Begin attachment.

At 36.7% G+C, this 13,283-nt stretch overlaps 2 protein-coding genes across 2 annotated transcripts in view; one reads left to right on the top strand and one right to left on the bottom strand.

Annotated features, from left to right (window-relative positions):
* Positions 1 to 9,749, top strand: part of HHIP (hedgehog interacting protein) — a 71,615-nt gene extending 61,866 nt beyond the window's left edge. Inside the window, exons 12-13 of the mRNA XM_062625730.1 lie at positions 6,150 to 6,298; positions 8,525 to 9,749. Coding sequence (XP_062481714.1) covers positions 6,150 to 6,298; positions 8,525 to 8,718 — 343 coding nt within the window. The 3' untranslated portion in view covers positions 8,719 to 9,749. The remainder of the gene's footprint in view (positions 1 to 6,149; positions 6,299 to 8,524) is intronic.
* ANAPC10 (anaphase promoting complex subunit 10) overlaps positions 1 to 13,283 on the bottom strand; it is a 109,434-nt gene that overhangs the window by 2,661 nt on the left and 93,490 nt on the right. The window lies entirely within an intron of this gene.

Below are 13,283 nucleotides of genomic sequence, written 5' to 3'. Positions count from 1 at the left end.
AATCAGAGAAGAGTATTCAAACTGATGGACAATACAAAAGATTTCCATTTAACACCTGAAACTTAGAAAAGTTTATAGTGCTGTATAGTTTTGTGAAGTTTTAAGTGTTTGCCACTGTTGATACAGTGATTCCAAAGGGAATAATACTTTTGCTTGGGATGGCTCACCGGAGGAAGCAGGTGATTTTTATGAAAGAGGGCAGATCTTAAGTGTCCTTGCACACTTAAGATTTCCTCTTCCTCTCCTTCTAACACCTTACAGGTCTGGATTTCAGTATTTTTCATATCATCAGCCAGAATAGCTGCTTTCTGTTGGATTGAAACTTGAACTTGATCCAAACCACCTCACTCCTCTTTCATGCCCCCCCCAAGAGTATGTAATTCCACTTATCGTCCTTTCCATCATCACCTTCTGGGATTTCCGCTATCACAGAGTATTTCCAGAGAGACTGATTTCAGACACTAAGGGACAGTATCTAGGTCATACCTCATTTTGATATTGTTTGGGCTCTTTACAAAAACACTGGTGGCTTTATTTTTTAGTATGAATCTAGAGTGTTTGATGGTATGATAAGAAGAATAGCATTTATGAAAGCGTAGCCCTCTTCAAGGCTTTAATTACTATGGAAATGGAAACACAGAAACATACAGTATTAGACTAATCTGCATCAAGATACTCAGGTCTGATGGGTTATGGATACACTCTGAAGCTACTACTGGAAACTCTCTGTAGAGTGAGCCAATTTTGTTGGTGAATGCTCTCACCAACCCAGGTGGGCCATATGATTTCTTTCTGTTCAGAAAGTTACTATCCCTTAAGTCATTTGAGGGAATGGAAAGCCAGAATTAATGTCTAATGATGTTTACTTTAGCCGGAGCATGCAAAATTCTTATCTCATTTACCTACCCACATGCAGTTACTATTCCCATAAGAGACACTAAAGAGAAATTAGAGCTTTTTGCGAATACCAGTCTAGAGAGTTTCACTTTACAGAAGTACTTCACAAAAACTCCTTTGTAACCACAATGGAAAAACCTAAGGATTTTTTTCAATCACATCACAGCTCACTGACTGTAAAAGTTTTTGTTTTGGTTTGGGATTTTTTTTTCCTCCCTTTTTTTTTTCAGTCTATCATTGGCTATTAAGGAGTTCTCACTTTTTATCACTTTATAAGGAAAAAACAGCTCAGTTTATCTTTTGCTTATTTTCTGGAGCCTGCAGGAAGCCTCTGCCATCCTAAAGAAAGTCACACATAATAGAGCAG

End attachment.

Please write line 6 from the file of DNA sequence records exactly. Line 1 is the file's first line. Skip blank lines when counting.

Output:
AATCAGAGAAGAGTATTCAAACTGATGGACAATACAAAAGATTTCCATTTAACACCTGAAACTTAGAAAAGTTTATAGTGCTGTATAGTTTTGTGAAGTTTTAAGTGTTTGCCACTGTTGATACAGTGATTCCAAAGGGAATAATACTTTTGCTTGGGATGGCTCACCGGAGGAAGCAGGTGATTTTTATGAAAGAGGGCAGATCTTAAGTGTCCTTGCACACTTAAGATTTCCTCTTCCTCTCCTTCTAACACCTTACAGGTCTGGATTTCAGTATTTTTCATATCATCAGCCAGAATAGCTGCTTTCTGTTGGATTGAAACTTGAACTTGATCCAAACCACCTCACTCCTCTTTCATGCCCCCCCCAAGAGTATGTAATTCCACTTATCGTCCTTTCCATCATCACCTTCTGGGATTTCCGCTATCACAGAGTATTTCCAGAGAGACTGATTTCAGACACTAAGGGACAGTATCTAGGTCATACCTCATTTTGATATTGTTTGGGCTCTTTACAAAAACACTGGTGGCTTTATTTTTTAGTATGAATCTAGAGTGTTTGATGGTATGATAAGAAGAATAGCATTTATGAAAGCGTAGCCCTCTTCAAGGCTTTAATTACTATGGAAATGGAAACACAGAAACATACAGTATTAGACTAATCTGCATCAAGATACTCAGGTCTGATGGGTTATGGATACACTCTGAAGCTACTACTGGAAACTCTCTGTAGAGTGAGCCAATTTTGTTGGTGAATGCTCTCACCAACCCAGGTGGGCCATATGATTTCTTTCTGTTCAGAAAGTTACTATCCCTTAAGTCATTTGAGGGAATGGAAAGCCAGAATTAATGTCTAATGATGTTTACTTTAGCCGGAGCATGCAAAATTCTTATCTCATTTACCTACCCACATGCAGTTACTATTCCCATAAGAGACACTAAAGAGAAATTAGAGCTTTTTGCGAATACCAGTCTAGAGAGTTTCACTTTACAGAAGTACTTCACAAAAACTCCTTTGTAACCACAATGGAAAAACCTAAGGATTTTTTTCAATCACATCACAGCTCACTGACTGTAAAAGTTTTTGTTTTGGTTTGGGATTTTTTTTTCCTCCCTTTTTTTTTTCAGTCTATCATTGGCTATTAAGGAGTTCTCACTTTTTATCACTTTATAAGGAAAAAACAGCTCAGTTTATCTTTTGCTTATTTTCTGGAGCCTGCAGGAAGCCTCTGCCATCCTAAAGAAAGTCACACATAATAGAGCAG